Pol Pot's killings are always attributed to him personally--the New York Times' Philip Shenon (4/18/98) refers to him as "the man responsible for the deaths of more than a million Cambodians." Although some analysts of the Khmer Rouge have claimed that the suffering of Cambodia under the intense U.S. bombing made them vengeful, and although the conditions they inherited were disastrous, for the media nothing mitigates Pol Pot's responsibility. The only "context" allowed explaining his killing is his "crazed Maoist-inspiration" (New York Times, 4/18/98), his Marxist ideological training in France and his desire to create a "utopia of equality" (Boston Globe editorial, 4/17/98).
>With Suharto, by contrast, not only is he not responsible for the mass killings, there was a mitigating circumstance: namely, a failed leftist or Communist coup, or "leftist onslaught" (New York Times, 6/17/79), which "touched off a wave of violence" (New York Times, 8/7/96). In the New York Times' historical summary (5/21/98): "General Suharto routs communist forces who killed six senior generals in an alleged coup attempt. Estimated 500,000 people killed in backlash against Communists."
This formula is repeated in most mainstream media accounts of the 1965-66 slaughter. Some mention that the "communist plot" was "alleged," but none try to examine its truth or falsehood. What's interesting is that the six deaths are seen as a plausible catalyst for the Indonesian massacres, while the 450,000 killed and maimed in the U.S. bombing of Cambodia (the Washington Post's estimate, 4/24/75) are virtually never mentioned in connection with the Khmer Rouge's violence. By suggesting a provocation, and using words like "backlash" and "touching off a wave of violence," the media justify and diffuse responsibility for the good genocide.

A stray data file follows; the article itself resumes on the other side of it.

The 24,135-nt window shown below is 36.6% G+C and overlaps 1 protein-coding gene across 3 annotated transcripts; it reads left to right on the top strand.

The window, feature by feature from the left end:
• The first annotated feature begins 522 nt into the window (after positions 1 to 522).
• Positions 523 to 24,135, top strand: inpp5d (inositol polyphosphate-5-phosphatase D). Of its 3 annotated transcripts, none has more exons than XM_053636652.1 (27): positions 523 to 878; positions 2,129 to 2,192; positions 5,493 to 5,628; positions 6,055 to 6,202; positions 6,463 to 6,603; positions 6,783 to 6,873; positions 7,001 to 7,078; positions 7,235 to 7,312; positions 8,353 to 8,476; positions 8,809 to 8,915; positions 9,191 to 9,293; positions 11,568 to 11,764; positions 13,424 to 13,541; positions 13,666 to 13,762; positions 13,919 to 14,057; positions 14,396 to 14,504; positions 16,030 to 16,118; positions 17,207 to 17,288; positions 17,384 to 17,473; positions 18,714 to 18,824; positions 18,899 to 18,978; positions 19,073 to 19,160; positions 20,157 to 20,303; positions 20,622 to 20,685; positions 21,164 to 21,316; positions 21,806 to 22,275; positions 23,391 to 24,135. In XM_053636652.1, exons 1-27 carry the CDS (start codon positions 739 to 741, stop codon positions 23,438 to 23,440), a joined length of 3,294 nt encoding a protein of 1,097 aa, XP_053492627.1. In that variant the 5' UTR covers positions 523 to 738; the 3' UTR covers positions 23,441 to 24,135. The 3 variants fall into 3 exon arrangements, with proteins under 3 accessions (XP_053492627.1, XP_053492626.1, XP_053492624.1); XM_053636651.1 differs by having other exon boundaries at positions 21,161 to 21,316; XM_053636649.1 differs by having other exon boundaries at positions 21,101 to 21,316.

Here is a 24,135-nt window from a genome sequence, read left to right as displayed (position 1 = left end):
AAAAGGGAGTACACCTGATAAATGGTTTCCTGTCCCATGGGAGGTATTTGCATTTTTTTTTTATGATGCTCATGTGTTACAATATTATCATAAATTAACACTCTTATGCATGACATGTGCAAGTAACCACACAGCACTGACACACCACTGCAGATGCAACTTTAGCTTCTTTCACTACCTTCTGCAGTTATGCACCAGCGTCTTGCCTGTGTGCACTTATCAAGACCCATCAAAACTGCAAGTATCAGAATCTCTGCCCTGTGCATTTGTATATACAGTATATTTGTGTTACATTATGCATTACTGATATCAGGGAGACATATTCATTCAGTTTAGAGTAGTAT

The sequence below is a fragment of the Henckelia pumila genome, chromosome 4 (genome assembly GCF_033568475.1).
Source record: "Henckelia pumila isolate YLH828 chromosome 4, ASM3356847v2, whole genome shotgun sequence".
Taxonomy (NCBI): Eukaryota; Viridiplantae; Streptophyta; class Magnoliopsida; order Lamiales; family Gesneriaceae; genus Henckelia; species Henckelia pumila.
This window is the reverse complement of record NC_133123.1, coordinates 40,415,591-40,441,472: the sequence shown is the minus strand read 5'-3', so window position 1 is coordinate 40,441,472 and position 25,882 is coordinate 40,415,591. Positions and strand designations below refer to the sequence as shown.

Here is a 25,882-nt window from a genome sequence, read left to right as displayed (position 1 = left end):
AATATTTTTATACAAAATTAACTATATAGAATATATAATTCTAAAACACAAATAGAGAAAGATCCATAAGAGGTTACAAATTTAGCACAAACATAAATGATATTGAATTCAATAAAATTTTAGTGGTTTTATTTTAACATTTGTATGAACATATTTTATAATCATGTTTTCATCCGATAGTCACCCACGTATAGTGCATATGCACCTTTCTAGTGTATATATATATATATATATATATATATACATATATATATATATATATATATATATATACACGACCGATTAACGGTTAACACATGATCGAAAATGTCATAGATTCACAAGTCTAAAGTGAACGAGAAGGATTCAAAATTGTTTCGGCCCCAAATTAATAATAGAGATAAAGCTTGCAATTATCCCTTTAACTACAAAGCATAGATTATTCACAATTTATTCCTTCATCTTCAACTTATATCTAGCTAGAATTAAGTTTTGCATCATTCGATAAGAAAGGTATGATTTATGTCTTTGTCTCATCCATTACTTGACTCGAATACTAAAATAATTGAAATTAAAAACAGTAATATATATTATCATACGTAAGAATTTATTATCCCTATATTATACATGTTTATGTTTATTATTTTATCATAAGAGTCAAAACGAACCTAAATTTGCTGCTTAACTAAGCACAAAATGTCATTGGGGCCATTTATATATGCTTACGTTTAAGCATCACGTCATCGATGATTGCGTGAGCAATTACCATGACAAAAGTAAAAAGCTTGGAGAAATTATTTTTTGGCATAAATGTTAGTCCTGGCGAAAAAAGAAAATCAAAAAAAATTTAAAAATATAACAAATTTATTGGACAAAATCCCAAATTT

The good genocidist is also repeatedly allowed credit for having encouraged economic growth, which provides the regular offset for his repression and undemocratic rule as well as mass killing. In virtually every article Mydans wrote on Indonesia, the fact that Suharto brought rising incomes is featured, with the mass killings and other negatives relegated to side issues that qualify the good. Joseph Stalin also presided over a remarkable development and growth process, but the mainstream media have never been inclined to overlook his crimes on that basis. Only constructive terror deserves such contextualization.
A New York Times editorial declared (4/10/98): "Time cannot erase the criminal responsibility of Pol Pot, whose murderous rule of Cambodia in the late 1970s brought death to about a million people, or one out of seven Cambodians. Trying him before an international tribunal would advance justice, promote healing in Cambodia and give pause to any fanatic tempted to follow his example."
But for the New York Times and its media cohorts, Suharto's killings in East Timor--and the huge slaughter of 1965-66--are not crimes and do not call for retribution or any kind of justice to the victims. Reporter David Sanger (New York Times, 3/8/98) differentiated Suharto from Iraq's Saddam Hussein, saying that "Mr. Suharto is not hoarding anthrax or threatening to invade Australia." The fact that he killed 500,000+ at home and killed another 200,000 in an invasion of East Timor has disappeared from view. This was constructive and benign terror carried out by a good genocidist.
Published in Extra! in September/October 1998
Edward S. Herman is Professor Emeritus at the Wharton School, University of Pennsylvania.